Like many elections, it was a day of firsts. For the very first time, following yesterday’s midterms, there will be 100 women in the US Congress – and one of them will be Mia Love, the first ever black Republican congresswoman. Ms Love, who is 38, last night claimed Utah's 4th congressional district from the Democrats, and looks set to become one Washington’s most high-profile new faces, as the GOP seeks to shed its reputation as the party of old white men.
The mother of three spoke at the 2012 Republican National Convention in Tampa, Florida, when she was still the mayor of Saratoga Springs, a small Salt Lake City satellite. There, she suggested that she felt little political kinship with Barack Obama, America’s first black president.
“President Obama’s version of America is a divided one,” she said, “pitting us against each other based on our income level, gender, and social status.”
Ms Love was born Ludmya Bourdeau in Brooklyn in 1975, the child of Haitian parents who had fled the brutal dictatorship of Francois “Papa Doc” Duvalier. Brought up in Connecticut, she converted from Catholicism to Mormonism shortly after graduating from college, took a job as a flight attendant and moved to Utah, home of the Church of Jesus Christ of Latter-day Saints.
It was there that she met her husband, Jason Love, who took her to a firing range for their first date. The two were married in 1998; Love, a talented stage performer, reportedly turned down a role on Broadway that clashed with their wedding date.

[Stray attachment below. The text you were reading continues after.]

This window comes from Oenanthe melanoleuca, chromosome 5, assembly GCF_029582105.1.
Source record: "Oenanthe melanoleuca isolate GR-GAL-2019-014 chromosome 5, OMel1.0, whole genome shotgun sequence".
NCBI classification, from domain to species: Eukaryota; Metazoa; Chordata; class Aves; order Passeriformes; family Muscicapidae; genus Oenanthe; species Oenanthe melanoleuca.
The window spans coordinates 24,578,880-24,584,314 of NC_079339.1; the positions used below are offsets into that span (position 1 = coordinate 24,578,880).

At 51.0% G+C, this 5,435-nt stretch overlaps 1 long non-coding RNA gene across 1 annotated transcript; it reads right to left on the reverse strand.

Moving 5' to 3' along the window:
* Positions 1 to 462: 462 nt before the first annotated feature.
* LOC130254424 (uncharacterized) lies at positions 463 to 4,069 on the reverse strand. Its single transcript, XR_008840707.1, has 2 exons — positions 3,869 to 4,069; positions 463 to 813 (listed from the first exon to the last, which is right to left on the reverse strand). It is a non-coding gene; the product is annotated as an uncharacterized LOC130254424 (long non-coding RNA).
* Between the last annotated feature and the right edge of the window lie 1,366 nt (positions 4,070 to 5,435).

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Her first brush with politics came when she acted as a community spokesman to persuade property developers to spray regularly against the midges that afflicted the neighbourhood. From there she joined the city council, and by 2010 she was elected mayor.
Ms Love first ran for Congress in 2012 with support from fellow Mormon Mitt Romney, who at the time was campaigning for the Presidency. She was defeated then by the incumbent, six-term Democrat Jim Matheson. But Matheson retired from the seat this year, and on Tuesday Ms Love cruised past his prospective Democrat replacement, Doug Owens, winning the seat by more than three percentage points.
Her rise is remarkable not just because she is a black Republican woman, but also because she is a black woman in Utah, which is less than one per cent African-American. She is also a black woman in the Mormon Church, which is three per cent black, has long faced accusations of racism, and did not allow African-Americans to take part in all church activities until 1978.
Ms Love’s political views were shaped by her parents, she told the Republican Convention in 2012. “My parents immigrated to the US with 10 dollars in their pocket, believing that the America they had heard about really did exist,” she said. “When times got tough they didn’t look to Washington, they looked within.”
A staunch conservative, she has said that she stands for “fiscal discipline, limited government, and personal responsibility.”
She is also pro-gun, pro-life and anti-Obamacare. “I’m kind of a nightmare for the Democratic Party,” Ms Love told a reporter on the campaign trail earlier this year. “They don’t want me there. But I’m coming.”Reuse content